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Shringavan, aka: Śṛṅgavān; 3 Definition(s)


Shringavan means something in Hinduism, Sanskrit. Check out some of the following descriptions and leave a comment if you want to add your own contribution to this article.

The Sanskrit term Śṛṅgavān can be transliterated into English as Srngavan or Shringavan, using the IAST transliteration scheme (?).

In Hinduism

Kathā (narrative stories)

Śṛṅgavān (शृङ्गवान्).—Nīla, Śveta and Śṛṅgavān are three varṣaparvatas to the north of Jambūdvīpa and they divide the three continents namely Ramyaka, Hiraṇmaya and Uttarakurudeśa respectively.

Source: Shodhganga: A critical appreciation of soddhalas udayasundarikatha

about this context:

Kathās (कथा) are special kind of Sanskrit literature: they are a kind of a mix between Itihāsa (historical legends) and Mahākāvya (epic poetry). Some Kathās reflect socio-political instructions for the King while others remind the reader of the historical deeds of the Gods, sages and heroes.


Śṛṅgavān (शृङ्गवान्) is the name of a mountain situated at lake Asitoda and mount Vipula, according to the Varāhapurāṇa chapter 75. The Vipula mountain lies on the western side of mount Meru, which is one of the seven mountains located in Jambūdvīpa, ruled over by Āgnīdhra, a grandson of Svāyambhuva Manu, who was created by Brahmā, who was in turn created by Nārāyaṇa, the unknowable all-pervasive primordial being.

The Varāhapurāṇa is categorised as a Mahāpurāṇa, and was originally composed of 24,000 metrical verses, possibly originating from before the 10th century. It is composed of two parts and Sūta is the main narrator.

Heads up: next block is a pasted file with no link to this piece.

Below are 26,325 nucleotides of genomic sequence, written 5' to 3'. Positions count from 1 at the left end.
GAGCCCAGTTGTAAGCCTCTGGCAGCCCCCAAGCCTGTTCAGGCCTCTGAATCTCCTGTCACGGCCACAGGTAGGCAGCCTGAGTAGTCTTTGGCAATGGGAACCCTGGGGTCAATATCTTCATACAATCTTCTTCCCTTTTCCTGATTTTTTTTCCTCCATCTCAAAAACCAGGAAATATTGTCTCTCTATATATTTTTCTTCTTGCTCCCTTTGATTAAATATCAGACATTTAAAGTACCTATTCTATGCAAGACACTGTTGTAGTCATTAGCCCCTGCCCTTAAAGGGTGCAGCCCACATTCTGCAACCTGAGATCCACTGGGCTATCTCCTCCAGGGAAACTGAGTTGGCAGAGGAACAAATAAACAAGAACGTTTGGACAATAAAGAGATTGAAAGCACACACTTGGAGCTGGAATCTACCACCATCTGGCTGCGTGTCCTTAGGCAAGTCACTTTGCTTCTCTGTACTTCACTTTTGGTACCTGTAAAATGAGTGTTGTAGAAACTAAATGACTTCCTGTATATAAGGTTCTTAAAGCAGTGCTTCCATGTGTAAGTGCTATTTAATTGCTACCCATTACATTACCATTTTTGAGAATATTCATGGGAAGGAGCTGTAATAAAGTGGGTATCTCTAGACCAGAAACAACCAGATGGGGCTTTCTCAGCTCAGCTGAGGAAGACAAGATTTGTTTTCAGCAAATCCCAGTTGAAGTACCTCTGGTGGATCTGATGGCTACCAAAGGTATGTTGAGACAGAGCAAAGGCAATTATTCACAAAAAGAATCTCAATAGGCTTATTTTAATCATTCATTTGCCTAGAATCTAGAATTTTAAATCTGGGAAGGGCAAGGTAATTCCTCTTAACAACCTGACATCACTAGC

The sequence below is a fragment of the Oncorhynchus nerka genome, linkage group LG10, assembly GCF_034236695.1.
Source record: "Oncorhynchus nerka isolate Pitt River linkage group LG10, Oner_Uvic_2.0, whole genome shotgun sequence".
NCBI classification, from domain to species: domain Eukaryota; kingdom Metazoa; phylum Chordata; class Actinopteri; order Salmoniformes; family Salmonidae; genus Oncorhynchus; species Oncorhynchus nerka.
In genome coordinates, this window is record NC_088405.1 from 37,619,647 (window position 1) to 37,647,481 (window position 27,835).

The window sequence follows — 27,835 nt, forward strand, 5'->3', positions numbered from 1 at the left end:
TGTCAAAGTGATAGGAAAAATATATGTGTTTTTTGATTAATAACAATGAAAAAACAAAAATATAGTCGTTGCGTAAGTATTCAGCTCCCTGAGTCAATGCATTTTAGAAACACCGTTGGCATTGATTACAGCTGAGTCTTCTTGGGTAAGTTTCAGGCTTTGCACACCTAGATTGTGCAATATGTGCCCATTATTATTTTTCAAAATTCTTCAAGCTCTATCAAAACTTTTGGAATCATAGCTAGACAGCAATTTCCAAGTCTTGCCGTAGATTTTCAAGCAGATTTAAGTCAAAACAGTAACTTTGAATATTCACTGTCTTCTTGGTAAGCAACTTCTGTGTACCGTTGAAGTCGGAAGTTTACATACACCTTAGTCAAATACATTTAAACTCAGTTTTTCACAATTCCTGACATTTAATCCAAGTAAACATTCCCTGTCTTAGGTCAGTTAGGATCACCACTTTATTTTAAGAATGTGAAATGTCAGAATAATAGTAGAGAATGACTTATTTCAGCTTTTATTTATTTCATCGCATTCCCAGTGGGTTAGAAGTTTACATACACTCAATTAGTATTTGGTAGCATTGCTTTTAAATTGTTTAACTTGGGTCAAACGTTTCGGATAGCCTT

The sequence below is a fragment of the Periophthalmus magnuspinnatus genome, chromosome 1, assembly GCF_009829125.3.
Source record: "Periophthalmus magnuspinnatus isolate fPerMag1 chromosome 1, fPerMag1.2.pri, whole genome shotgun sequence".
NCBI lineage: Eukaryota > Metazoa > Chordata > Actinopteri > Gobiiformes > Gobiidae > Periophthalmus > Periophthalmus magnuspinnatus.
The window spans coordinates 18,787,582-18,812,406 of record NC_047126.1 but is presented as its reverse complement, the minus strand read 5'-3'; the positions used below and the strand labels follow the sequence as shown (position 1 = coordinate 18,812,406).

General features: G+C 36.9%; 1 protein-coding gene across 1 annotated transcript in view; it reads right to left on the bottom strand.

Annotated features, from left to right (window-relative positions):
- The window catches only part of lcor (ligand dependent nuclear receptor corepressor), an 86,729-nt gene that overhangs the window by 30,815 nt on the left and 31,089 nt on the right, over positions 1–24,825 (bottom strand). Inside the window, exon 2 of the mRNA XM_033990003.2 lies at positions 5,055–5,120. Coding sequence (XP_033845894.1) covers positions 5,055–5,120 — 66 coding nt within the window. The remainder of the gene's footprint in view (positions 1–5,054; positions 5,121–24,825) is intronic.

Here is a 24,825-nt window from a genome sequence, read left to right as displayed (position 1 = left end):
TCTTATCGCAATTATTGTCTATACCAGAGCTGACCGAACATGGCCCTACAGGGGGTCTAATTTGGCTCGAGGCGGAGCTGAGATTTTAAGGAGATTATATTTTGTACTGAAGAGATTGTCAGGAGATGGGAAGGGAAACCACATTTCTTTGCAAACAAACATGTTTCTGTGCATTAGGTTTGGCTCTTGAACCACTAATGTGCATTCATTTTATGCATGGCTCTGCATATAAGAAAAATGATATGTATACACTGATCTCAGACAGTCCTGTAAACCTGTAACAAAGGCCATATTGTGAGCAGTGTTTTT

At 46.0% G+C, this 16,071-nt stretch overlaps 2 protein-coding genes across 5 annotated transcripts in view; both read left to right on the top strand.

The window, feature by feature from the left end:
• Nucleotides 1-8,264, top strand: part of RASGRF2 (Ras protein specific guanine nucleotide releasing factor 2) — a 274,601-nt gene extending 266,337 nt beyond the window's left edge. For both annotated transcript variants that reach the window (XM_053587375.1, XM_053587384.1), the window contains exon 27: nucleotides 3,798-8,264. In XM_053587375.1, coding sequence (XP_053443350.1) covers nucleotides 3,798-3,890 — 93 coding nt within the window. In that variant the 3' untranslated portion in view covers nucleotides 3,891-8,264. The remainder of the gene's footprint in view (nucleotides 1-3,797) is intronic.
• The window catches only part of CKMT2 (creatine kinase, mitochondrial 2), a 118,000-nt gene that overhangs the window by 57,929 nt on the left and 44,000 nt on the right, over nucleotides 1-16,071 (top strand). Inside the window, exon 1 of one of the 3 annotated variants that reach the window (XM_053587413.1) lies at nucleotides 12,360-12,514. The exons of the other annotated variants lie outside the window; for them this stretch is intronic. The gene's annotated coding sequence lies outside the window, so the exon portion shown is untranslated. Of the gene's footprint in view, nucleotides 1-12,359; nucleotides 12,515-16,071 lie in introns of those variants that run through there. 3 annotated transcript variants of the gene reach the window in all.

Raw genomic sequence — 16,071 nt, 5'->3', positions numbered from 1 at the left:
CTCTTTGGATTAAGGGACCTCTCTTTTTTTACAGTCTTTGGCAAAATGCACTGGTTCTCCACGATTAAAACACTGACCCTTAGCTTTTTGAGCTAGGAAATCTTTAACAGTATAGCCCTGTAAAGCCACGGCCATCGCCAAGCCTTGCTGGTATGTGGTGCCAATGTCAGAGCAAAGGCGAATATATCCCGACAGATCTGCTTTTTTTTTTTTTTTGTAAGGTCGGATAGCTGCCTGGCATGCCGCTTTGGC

Source: Wisdom Library: Varāha-purāṇa

Śṛṅgavān (शृङ्गवान्).—A varṣa parvata north of the Śveta of three tops of which one is Iṣuvatam śringa;1 residence of Pitṛs.2

  • 1) Vāyu-purāṇa 1. 85; 50. 189.
  • 2) Ib. 46. 35.
Source: Cologne Digital Sanskrit Dictionaries: The Purana Index

about this context:

The Purāṇas (पुराण, purana) refers to Sanskrit literature preserving ancient India’s vast cultural history, including historical legends, religious ceremonies, various arts and sciences. The eighteen mahāpurāṇas total over 400,000 ślokas (metrical couplets) and date to at least several centuries BCE.

Relevant definitions

Search found 10 related definition(s) that might help you understand this better. Below you will find the 15 most relevant articles:

Bhadra (भद्र) is the name of the third Baladeva according to Śvetāmbara sources, while Digambar...
Nīla (नील, “blue”) refers to one of the found original (natural) colors (varṇa), according to N...
Jambūdvīpa (जम्बूद्वीप).—One of the seven continents (dvīpa) of Bhūrloka (earth).—In the midst ...
Śveta (श्वेत, “white”) refers to one of the four primary colors, according to Nāṭyaśāstra chapt...
Kuru (कुरु) is the name of a region situated on the northern side of mount Meru, according t...
Ilāvṛtavarṣa (इलावृतवर्ष).—The central continent of Jambūdvīpa. To its north are mountain...
Asitoda (असितोद) is the name of a lake situated near Vipula, which is the name of a mountain...
Hairaṇvata (हैरण्वत).—A kingdom to the south of the Śṛṅgavān and north of the Śveta hills...
Uttarakuruvarṣa (उत्तरकुरुवर्ष).—According to Vedic geography the northernmost portion...
Varṣaparvata (वर्षपर्वत).—Six in Jambūdvīpa; Himavān, Hemakūṭa, Nisadha, Meru, Nīla, and ...

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